When COVID-19 began around the world last year, the goal of the health care community was to help people survive. Now, a new Post-COVID Recovery Program at Main Line Health is aimed at helping these survivors thrive.
It's estimated that at least 10 percent of people who were infected with COVID-19 will be "long-haulers," a term used to describe patients with lingering physical, cognitive and psychological symptoms. Employees at Main Line Health with such symptoms were a part of the inspiration for creating this new program that opened in May and is for people with long-term COVID effects—those who are still having symptoms 30 days after a positive COVID-19 diagnosis.
"Many of our patients have experienced the frustration of being told that it's unclear as to why they are still feeling poorly. Many have been struggling for months looking for answers," says Clare Small-McEvoy, PT, DPT, director of therapy services, Main Line Health.
Long-term COVID effects benefit from coordinated care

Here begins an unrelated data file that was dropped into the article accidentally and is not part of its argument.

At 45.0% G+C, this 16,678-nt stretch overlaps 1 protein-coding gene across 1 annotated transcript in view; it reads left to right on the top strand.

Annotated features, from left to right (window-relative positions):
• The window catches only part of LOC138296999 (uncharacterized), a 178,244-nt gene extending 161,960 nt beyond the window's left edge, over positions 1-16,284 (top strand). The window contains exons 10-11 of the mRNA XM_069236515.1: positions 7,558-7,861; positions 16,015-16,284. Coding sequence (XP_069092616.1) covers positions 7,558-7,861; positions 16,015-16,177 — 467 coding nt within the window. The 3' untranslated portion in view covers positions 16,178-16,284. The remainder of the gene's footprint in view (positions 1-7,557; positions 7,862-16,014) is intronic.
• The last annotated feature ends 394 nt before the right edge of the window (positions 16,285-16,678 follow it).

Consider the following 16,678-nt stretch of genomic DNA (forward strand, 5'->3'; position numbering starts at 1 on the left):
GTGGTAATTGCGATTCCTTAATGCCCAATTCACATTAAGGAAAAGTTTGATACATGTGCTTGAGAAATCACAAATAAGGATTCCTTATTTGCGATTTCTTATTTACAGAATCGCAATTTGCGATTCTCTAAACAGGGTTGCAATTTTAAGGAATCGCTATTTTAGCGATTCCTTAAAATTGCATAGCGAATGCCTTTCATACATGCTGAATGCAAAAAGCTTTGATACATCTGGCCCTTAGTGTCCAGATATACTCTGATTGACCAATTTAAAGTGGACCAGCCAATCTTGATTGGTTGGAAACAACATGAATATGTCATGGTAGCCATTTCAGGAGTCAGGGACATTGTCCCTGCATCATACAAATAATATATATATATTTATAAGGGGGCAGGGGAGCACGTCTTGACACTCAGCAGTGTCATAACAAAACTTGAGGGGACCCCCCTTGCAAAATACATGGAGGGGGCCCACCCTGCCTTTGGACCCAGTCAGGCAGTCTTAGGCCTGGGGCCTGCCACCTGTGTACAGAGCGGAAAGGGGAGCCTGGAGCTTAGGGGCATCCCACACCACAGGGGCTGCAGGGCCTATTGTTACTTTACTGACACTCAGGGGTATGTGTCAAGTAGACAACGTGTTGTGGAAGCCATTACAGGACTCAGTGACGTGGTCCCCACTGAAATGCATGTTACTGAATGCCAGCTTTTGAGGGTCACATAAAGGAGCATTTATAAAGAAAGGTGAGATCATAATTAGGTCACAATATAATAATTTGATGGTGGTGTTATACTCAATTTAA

One of the strengths of the program is its multidisciplinary approach. The symptoms of long-hauler syndrome are varied and require a team approach to address and manage them. Patients with long-term COVID effects experience everything from fatigue and difficulty breathing to brain fog, skin disorders and anxiety, to name just a few.
Intake for the Post-COVID Recovery Program is managed by Bryn Mawr Rehab Hospital. There's one number to call to arrange care. A nurse case manager, together with a nurse practitioner, helps triage patients to therapy services and specialists. Specialties in the program include:
- Ear, nose and throat (ENT)
- Infectious diseases
- Physical and occupational therapy
- Speech pathology
Support for long-term COVID effects meets community need
Mithra Maneyapanda, MD, medical director of the Brain Injury Program at Bryn Mawr Rehab Hospital, is one of the doctors who helps patients with needs related to physical medicine and rehabilitation. "We're taking an individualized approach right now, but as the program continues to grow and build, we'll get more information about what recovery looks like and what types of treatments are better than others," he says.
The team meets weekly to talk about each patient's progress so they can develop a coordinated plan of care. This is especially helpful for more complicated cases.
While much is still unknown about this new disease, the team is committed to learning quickly. "The science will catch up eventually, but these patients need help now," Dr. Maneyapanda says. "The program fits the need that our community has at the time they need it."